November 20, 2002

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PLACE A CLASSIFIED AD |PERSONALS | MOVIE CLOCK | REP CLOCK | SEARCH

cheap eats
by Dan Leone

The hours

I WAS OUT in the chicken coop shoveling up a rainy week's worth of moldy chicken shit when I got to thinking about my old ex-landlordladyperson, how bummed he must be that Proposition R went down. Poor landlords. It must suck owning property in San Francisco.

But, hey, we've all got our crosses to bear. Except for me and Jesus, Him because He already bore His, and Me because I get to write about food instead of politics.

Say, did you catch Merle Haggard at the Masonic? If you missed it, man, you missed it. It was the rockingest concert I've seen since Merle Haggard at Wherever-that-place-was-he-played-last-time.

Everybody sing: "Walking on the fighting side of me" / something about "our fighting men," something about "some squirrelly guy" and "free."

However it goes, I like that song, and I love how all the humorless S.F. personal computers in the audience go, "Ssssssss" when he sings it.

Beforehand we ate at Victor's Pizza, but I think I might've already wrote about that place 9 or 10 years ago. So the next day I was going to go review Just for You, my favorite Bay Area breakfast place now that Ann's and Roscoe's are out of the picture.

I know what you're thinking: "But you already reviewed Just for You even less than 9 or 10 years ago." Yeah, well, there's a ton of truth to that, but what you may not know is that Just for You moved to a new location since then.

"So?"

So, what if they lost some recipes in transition, or forgot the longaniza? What if the atmosphere's entirely different, or the prices? Truth is, when you're talking about a place like Just for You, I'll find any excuse to review it again. They could change their hours, for example, and I'll consider that just cause for a rereview.

Speaking of which, they changed their hours. They were closed at 3:30 on a Saturday afternoon when me and Crawdad rolled up to the new location, 22nd Street at 3rd Street, admittedly a little late for breakfast – but they used to stay open until five on weekends, didn't they?

Plan B was to drive all the way home and eat dollar-sushi in Sebastopol, but we'd need something to tide us over for the trip, and that's where Fat comes in. Kitty-corner from the Dogpatch Saloon, there's a big sign says, "Fat's Famous Deli Hot Dog Sandwich Espresso," or "Fat's Famous Hot Dog Sandwich Espresso Deli" – or any number of other ways you may choose to read it. The important thing is that, even though Fat's closes at three on Saturdays, they were open. At 3:30. Go figure.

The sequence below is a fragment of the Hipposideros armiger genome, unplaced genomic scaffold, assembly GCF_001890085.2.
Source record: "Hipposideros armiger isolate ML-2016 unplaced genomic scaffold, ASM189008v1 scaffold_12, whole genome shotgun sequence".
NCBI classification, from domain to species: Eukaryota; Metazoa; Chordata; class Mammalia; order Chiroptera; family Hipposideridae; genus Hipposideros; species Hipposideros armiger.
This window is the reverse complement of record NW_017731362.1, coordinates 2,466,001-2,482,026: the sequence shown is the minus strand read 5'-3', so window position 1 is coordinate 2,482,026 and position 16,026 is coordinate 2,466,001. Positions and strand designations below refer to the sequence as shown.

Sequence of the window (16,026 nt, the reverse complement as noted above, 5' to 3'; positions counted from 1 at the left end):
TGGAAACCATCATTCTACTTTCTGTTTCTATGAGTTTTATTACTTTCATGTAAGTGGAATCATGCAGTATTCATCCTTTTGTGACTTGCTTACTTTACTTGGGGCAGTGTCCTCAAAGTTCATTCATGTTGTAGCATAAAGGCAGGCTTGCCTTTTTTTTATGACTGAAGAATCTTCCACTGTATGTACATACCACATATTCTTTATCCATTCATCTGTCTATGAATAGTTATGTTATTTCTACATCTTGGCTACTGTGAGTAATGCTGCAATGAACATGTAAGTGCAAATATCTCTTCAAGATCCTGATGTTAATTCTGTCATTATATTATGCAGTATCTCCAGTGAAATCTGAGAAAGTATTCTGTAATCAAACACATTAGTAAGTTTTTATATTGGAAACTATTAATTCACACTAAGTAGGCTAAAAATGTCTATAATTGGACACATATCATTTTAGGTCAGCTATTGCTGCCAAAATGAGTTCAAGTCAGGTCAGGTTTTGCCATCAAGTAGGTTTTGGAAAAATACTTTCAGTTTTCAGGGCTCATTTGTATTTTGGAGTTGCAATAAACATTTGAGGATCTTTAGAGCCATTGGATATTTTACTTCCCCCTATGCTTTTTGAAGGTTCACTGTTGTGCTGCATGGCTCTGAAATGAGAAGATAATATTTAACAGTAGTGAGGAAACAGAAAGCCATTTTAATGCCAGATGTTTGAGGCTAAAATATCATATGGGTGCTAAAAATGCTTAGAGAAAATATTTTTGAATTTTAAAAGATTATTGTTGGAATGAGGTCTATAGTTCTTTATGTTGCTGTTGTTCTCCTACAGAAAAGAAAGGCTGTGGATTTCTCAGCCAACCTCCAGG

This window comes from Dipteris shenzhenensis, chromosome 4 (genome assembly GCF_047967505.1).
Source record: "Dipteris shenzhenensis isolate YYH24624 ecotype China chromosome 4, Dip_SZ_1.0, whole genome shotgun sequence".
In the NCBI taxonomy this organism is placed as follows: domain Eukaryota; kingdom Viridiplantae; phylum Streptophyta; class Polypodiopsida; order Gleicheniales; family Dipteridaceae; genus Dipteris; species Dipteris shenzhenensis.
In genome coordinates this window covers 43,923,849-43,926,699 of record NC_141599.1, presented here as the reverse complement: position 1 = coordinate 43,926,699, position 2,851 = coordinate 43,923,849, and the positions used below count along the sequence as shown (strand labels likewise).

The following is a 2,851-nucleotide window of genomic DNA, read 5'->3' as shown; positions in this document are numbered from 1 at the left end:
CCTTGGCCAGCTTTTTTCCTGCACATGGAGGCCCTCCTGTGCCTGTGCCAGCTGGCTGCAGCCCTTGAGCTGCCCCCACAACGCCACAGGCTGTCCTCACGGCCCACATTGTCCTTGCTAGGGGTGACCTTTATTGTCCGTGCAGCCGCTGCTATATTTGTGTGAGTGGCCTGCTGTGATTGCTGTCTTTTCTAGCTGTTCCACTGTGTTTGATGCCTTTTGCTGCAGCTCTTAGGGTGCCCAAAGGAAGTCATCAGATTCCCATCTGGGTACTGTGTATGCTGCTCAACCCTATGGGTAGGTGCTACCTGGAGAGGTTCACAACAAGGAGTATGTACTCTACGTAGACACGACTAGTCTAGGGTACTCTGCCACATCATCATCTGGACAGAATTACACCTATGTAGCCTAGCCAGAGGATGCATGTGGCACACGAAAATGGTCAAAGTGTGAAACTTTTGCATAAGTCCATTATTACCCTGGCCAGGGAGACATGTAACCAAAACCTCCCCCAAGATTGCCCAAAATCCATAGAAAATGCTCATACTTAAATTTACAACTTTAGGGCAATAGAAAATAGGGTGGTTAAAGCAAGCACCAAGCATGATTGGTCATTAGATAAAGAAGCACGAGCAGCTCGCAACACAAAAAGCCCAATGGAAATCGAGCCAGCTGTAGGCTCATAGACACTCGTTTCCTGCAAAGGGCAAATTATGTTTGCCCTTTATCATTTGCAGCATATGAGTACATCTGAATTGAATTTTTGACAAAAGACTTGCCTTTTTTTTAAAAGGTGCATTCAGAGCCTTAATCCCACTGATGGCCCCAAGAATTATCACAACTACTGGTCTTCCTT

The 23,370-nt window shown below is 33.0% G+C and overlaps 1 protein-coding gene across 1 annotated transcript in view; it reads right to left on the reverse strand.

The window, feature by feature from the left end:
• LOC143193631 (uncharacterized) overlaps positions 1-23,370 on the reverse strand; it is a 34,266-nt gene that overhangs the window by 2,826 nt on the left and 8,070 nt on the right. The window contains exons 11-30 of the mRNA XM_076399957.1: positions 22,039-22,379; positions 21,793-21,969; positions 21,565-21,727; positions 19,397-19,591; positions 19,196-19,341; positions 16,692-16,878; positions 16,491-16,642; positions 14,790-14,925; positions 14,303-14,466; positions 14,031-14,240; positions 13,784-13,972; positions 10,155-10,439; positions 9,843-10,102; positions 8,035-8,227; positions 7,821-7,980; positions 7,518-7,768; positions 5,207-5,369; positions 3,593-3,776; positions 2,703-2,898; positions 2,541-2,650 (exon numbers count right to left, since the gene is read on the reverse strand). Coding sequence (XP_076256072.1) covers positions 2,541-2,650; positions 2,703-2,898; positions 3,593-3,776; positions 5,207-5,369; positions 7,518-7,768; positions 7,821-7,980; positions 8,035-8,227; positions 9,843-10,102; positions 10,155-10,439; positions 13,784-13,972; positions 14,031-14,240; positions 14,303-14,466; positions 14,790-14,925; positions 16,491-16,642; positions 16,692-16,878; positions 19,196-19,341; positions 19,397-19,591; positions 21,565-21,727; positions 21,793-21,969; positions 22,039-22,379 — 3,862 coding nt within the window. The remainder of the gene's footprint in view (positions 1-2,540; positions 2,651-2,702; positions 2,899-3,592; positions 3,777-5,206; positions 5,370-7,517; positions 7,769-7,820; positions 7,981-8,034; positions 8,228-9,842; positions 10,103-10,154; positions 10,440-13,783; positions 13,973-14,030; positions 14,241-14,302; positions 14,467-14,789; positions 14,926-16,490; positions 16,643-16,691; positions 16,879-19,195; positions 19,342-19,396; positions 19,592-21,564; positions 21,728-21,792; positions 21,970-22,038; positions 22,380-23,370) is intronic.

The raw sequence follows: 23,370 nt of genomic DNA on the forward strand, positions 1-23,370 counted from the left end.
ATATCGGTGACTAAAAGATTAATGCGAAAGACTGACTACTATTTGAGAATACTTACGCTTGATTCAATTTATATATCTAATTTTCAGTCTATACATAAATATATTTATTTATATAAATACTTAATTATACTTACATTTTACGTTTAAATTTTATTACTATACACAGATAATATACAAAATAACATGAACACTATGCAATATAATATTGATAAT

And, to make matters more mysterious, "Fat" himself turns out to be a skinny Asian guy. At least I like to think it was "Fat" himself taking our money and making our sandwiches.

I got a "poor boy" ($4.65), although I'm not sure what made it a "poor boy" as opposed to, say, a "sandwich." A poor boy (or po'boy) is basically a sandwich on French bread in New Orleans. Usually when you find po'boys outside of Louisiana they are made with fried oysters or fried fishes or something that's going to make you think about Louisiana.

Fat's "poor boy" has salami, ham, Swiss, and American cheese, dressed with pickles, tomato, lettuce, and onion. Mustard and mayo, if you want. The bread, the meat, the cheese – everything's toasted, which is nice.

Same with Crawdad's roast turkey "sandwich" ($4.99). She loved it. She was also impressed with Fat's Popsicle selection, and had one for dessert. I had a Mars bar. There's a freezer full of frozen stuff, and there's a big glass display case full of candy bars and gum and Rolaids. They also sell cigarettes.

What else you can eat besides sandwiches and "poor boys" is hot dogs, chili dogs, cheeseburgers, meatball sandwiches, bagels, teriyaki, and breakfast croissant sandwiches. Oh, and they have soups of the days, not to mention Maruchan "Instant Lunch" soups at the tea and coffee station.

Soda-pops, chips, Gatorade, basket of hard-boiled eggs on the counter ... Are you getting a feel for the place? It's a lunch joint, a sandwich place, a working-man's deli. The name itself should tell you everything you need to know: Fat's Famous Deli Sandwich Espresso Hot Dog.

The eating area has a hospital cafeteria feel to it, crammed with tables with space-age baby blue chairs, a TV (not on), and a couple of big living-room nature paintings. There's a big American flag pushpinned to one of those cubicle-style partition boards next to the cigarettes.

Merle'd like that.

Fat's Famous Deli. 2505 3rd St. (at 22nd St.), S.F. (415) 282-2229. Mon.-Fri., 6 a.m.-5 p.m.; Sat.-Sun., 6 a.m.-3 p.m. Takeout available. Beer. Discover, MasterCard, Visa. Wheelchair accessible.

Dan Leone is the author of Eat This, San Francisco (Sasquatch Books), a collection of Cheap Eats restaurant reviews, and The Meaning of Lunch (Mammoth Books).